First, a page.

With an eye on discerning any policy indications, the rest of the world is paying attention to the two speeches made by the Chinese Communist Party (CCP) General Secretary Xi Jinping in the post-Party Congress period – first in early December 2012 and the second on late January 2013. Full texts of the two speeches have not so far been officially released in the People’s Republic of China (PRC); but their summaries are now in the public domain. The overseas Chinese language media have carried reports on the first speech, based on a report from a source with credentials in China and the state Chinese language media in the PRC have revealed features of the second speech.
The first ‘Southern Tour’ speech of Xi Jinping made early December 2012 appears to be important in the matter of understanding Xi Jinping’s outlook on the political and economic reforms in the country. It was under circulation within the party in the middle January 2012. The website www.dw.de, of 25 January 2013 and China Digital Times of 26 January 2013 carry an analysis in Chinese language, of the speech, done by Gao Yu, a Chinese journalist based in Beijing, a former employee of the China News Agency (Zhong Xin She) and Economics Weekly of China and a detainee for her participation in the 1989 students movement.
An important portion of the speech was devoted to answering the questions – Why did the Soviet Union disintegrate and what lessons the CCP can learn from the collapse of the Communist Party of the Soviet Union (CPSU). Viewing that the main reason for the collapse was that “the ideals and beliefs had been shaken in the Soviet Union”, Xi Jinping in his speech, said, “In the end, the ruler’s flag over the city tower changed overnight. It’s a profound lesson for us! Dismissing the history of the Soviet Union and the CPSU, dismissing Lenin and Stalin, and dismissing everything else are to engage in historic nihilism, which confuses our thoughts and undermines the Party’s organizations on all levels.” Xi added in his speech that the lesson for China from the disintegration of the Soviet Union is that “we must stand firm on the Party’s leadership over the military”. He pointed out, “In the Soviet Union, the military was depoliticized, separated from the Party and nationalized and the party was disarmed. A few people tried to save the Soviet Union; they seized Gorbachev, but within days it was turned around again, because they didn’t have the instruments to exert power. Yeltsin gave a speech standing on a tank, but the military made no response, keeping so-called ‘neutrality.’ Finally, Gorbachev announced the disbandment of the CPSU. A big Party was gone just like that. Proportionally, the CPSU had more members than the CCP does, but nobody was man enough to stand up and resist”.
Reform was the other prominent theme in Xi Jinping’s ‘Southern Tour” speech. Xi said, “The essence of our reform lies in carrying out all round reform. I do not approve the view that under reform, certain areas will remain backward; in concrete terms, certain areas getting reformed and others not so, is not the issue. Certain areas may remain unaffected by reform, even for a long time, but it does not mean there should be no reform. Some define reform in terms of Western universal values; if Western political system is taken as norm for reform, our reform concept will get distorted. We should conduct reform under the path of Socialism with Chinese Characteristics. We are in the stage of primary stage of socialism. We should pay attention to both short term and long term goals. Following the important ideologies of Marxism, Leninism, Mao Zedong thought, Deng Xiaoping theory, “Three Represents” and the Scientific Development outlook, we should realize the greatest dream for renewal of the Chinese nation. “China dream” is indeed our ideal .Of course, all communists must cherish a higher ideal, i.e Communism”.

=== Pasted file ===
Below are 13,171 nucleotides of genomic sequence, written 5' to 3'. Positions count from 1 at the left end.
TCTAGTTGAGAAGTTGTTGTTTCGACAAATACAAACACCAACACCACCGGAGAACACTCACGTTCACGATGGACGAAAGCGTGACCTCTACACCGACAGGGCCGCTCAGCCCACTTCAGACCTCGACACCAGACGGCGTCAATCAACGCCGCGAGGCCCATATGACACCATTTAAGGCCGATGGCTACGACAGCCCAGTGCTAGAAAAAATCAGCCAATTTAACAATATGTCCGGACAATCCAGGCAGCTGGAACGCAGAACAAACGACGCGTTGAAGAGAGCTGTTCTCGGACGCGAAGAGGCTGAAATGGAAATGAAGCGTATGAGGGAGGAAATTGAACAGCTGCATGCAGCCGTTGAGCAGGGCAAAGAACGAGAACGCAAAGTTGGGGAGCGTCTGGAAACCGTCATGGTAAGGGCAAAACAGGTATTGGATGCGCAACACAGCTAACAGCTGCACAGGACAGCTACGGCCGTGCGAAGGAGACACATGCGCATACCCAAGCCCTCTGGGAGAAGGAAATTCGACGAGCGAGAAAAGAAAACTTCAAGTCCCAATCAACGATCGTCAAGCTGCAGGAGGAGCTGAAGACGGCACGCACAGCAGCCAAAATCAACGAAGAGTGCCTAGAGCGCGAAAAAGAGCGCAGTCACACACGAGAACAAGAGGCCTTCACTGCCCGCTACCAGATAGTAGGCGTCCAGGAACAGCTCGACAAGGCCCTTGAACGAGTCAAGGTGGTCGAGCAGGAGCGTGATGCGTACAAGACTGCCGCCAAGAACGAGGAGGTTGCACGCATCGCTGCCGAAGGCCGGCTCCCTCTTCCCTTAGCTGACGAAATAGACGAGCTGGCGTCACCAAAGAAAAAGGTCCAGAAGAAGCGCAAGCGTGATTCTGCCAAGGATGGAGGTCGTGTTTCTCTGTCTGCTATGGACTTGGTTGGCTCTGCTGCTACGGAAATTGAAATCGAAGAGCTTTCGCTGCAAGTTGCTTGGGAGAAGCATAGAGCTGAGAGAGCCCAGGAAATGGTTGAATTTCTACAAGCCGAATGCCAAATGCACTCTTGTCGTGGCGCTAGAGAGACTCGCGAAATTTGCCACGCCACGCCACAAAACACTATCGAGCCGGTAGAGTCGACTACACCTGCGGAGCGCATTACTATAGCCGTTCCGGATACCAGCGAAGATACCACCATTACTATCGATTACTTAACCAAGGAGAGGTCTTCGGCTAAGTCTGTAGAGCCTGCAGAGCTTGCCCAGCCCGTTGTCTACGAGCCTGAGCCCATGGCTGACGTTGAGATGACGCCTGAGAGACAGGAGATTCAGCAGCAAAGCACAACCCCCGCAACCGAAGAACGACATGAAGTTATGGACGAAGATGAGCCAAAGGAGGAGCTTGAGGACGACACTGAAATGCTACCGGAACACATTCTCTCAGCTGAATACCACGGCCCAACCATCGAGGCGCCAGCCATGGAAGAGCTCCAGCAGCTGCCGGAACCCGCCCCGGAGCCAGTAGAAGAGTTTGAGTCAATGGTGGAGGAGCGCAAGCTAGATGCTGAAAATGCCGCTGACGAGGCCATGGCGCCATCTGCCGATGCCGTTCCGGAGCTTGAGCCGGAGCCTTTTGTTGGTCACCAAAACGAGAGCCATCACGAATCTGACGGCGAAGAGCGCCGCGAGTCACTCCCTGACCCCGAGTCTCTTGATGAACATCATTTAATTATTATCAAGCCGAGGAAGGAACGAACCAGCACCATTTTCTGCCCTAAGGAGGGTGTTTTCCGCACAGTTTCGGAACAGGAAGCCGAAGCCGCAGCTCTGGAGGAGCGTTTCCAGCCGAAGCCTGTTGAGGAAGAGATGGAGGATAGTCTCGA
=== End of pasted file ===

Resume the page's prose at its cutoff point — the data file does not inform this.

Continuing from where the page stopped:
The available details of the second speech of the CCP General Secretary, delivered at a party Politburo Study session convened on 28 January 2013, look notable in assessing the likely foreign policy directions of Xi Jinping’s leadership. Xi said, “China will unswervingly pursue peaceful development, push forward joint development, maintain the multilateral trade system and participate in global economic governance. The PRC will never pursue its development at the cost of sacrificing interests of other countries. We will never benefit ourselves at others’ expense or do harm to any neighbor”. He at the same time emphasized, “We will never give up our legitimate rights and will never sacrifice our national core interests. No country should presume that we will engage in trade involving our core interests or that we will swallow the ‘bitter fruit’ of harming our sovereignty, security or development interests”. The Chinese leader added, “China is following a road of peaceful development and other countries should do the same. Only when all countries pursue a path of peaceful development, they can jointly develop and enjoy peaceful coexistence. We should spread our country’s strategic thinking of sticking to the road of peaceful development and guide the international community to properly understand and approach China’s development. Wartime atrocities in the past have made an indelible impression on the Chinese people, leading them to desire and cherish a peaceful and stable life. Turbulence is what the Chinese people are afraid of, stability is what they are after and world peace is what they are looking forward to. China has put forward the five principles of peaceful co-existence, established and carried out a peaceful and independent foreign policy, made a solemn commitment to never seek hegemony and expansion and emphasized that it will always remain a staunch force in safeguarding world peace. China will unswervingly adhere to these principles, policies and commitments”. Declaring that “China will strengthen its strategic thinking and enhance its capacity to make strategies ( Zeng Qiang Zhan Lue Ding Li ), Xi Jinping said that “ China will pursue the two ‘ double hundred’ goals of building a moderately prosperous society by 2021 ( the year marking 100th anniversary of founding the CCP) and building a prosperous, strong, democratic, culturally advanced, harmonious and modernised socialist country by 2049 “ (the year marking the 100th anniversary of founding the PRC ).